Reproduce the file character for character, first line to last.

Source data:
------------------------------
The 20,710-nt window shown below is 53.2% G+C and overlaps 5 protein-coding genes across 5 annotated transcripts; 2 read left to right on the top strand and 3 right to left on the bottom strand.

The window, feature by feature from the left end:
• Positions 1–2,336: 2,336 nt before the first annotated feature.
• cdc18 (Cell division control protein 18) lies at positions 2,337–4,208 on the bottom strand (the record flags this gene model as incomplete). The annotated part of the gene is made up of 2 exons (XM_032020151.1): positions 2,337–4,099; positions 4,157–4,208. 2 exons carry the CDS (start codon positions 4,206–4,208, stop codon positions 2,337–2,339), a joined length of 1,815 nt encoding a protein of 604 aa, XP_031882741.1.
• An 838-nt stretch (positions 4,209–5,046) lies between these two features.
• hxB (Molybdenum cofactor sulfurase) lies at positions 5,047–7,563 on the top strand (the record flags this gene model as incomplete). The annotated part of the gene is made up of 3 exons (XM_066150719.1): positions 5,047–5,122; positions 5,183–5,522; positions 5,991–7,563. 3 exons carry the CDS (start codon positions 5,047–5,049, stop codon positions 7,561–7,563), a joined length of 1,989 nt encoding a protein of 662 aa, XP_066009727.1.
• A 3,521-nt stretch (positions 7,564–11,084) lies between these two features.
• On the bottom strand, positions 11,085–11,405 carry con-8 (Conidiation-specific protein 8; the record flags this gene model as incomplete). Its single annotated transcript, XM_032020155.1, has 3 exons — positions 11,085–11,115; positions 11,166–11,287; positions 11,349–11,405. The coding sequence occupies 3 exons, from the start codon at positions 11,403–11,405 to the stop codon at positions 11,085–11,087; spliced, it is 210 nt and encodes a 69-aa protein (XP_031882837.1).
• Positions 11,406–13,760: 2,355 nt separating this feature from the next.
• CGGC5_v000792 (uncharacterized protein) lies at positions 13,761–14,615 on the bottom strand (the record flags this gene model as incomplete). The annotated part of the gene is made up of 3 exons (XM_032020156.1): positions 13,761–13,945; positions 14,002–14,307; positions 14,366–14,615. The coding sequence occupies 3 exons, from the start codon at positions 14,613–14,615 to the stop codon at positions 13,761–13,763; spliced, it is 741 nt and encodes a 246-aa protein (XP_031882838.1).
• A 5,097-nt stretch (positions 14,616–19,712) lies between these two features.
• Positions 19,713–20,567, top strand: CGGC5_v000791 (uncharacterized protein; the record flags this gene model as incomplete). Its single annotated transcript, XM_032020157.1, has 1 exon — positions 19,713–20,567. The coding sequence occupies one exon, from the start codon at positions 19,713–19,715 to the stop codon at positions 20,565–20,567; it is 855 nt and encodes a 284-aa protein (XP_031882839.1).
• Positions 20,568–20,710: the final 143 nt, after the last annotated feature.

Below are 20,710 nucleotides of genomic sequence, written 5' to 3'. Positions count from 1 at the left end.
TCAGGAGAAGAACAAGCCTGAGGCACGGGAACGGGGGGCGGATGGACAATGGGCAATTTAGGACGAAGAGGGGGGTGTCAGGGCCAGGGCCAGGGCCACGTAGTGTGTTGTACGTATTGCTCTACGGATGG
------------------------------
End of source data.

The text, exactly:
The 20,710-nt window shown below is 53.2% G+C and overlaps 5 protein-coding genes across 5 annotated transcripts; 2 read left to right on the top strand and 3 right to left on the bottom strand.

The window, feature by feature from the left end:
• Positions 1–2,336: 2,336 nt before the first annotated feature.
• cdc18 (Cell division control protein 18) lies at positions 2,337–4,208 on the bottom strand (the record flags this gene model as incomplete). The annotated part of the gene is made up of 2 exons (XM_032020151.1): positions 2,337–4,099; positions 4,157–4,208. 2 exons carry the CDS (start codon positions 4,206–4,208, stop codon positions 2,337–2,339), a joined length of 1,815 nt encoding a protein of 604 aa, XP_031882741.1.
• An 838-nt stretch (positions 4,209–5,046) lies between these two features.
• hxB (Molybdenum cofactor sulfurase) lies at positions 5,047–7,563 on the top strand (the record flags this gene model as incomplete). The annotated part of the gene is made up of 3 exons (XM_066150719.1): positions 5,047–5,122; positions 5,183–5,522; positions 5,991–7,563. 3 exons carry the CDS (start codon positions 5,047–5,049, stop codon positions 7,561–7,563), a joined length of 1,989 nt encoding a protein of 662 aa, XP_066009727.1.
• A 3,521-nt stretch (positions 7,564–11,084) lies between these two features.
• On the bottom strand, positions 11,085–11,405 carry con-8 (Conidiation-specific protein 8; the record flags this gene model as incomplete). Its single annotated transcript, XM_032020155.1, has 3 exons — positions 11,085–11,115; positions 11,166–11,287; positions 11,349–11,405. The coding sequence occupies 3 exons, from the start codon at positions 11,403–11,405 to the stop codon at positions 11,085–11,087; spliced, it is 210 nt and encodes a 69-aa protein (XP_031882837.1).
• Positions 11,406–13,760: 2,355 nt separating this feature from the next.
• CGGC5_v000792 (uncharacterized protein) lies at positions 13,761–14,615 on the bottom strand (the record flags this gene model as incomplete). The annotated part of the gene is made up of 3 exons (XM_032020156.1): positions 13,761–13,945; positions 14,002–14,307; positions 14,366–14,615. The coding sequence occupies 3 exons, from the start codon at positions 14,613–14,615 to the stop codon at positions 13,761–13,763; spliced, it is 741 nt and encodes a 246-aa protein (XP_031882838.1).
• A 5,097-nt stretch (positions 14,616–19,712) lies between these two features.
• Positions 19,713–20,567, top strand: CGGC5_v000791 (uncharacterized protein; the record flags this gene model as incomplete). Its single annotated transcript, XM_032020157.1, has 1 exon — positions 19,713–20,567. The coding sequence occupies one exon, from the start codon at positions 19,713–19,715 to the stop codon at positions 20,565–20,567; it is 855 nt and encodes a 284-aa protein (XP_031882839.1).
• Positions 20,568–20,710: the final 143 nt, after the last annotated feature.

Below are 20,710 nucleotides of genomic sequence, written 5' to 3'. Positions count from 1 at the left end.
TCAGGAGAAGAACAAGCCTGAGGCACGGGAACGGGGGGCGGATGGACAATGGGCAATTTAGGACGAAGAGGGGGGTGTCAGGGCCAGGGCCAGGGCCACGTAGTGTGTTGTACGTATTGCTCTACGGATGG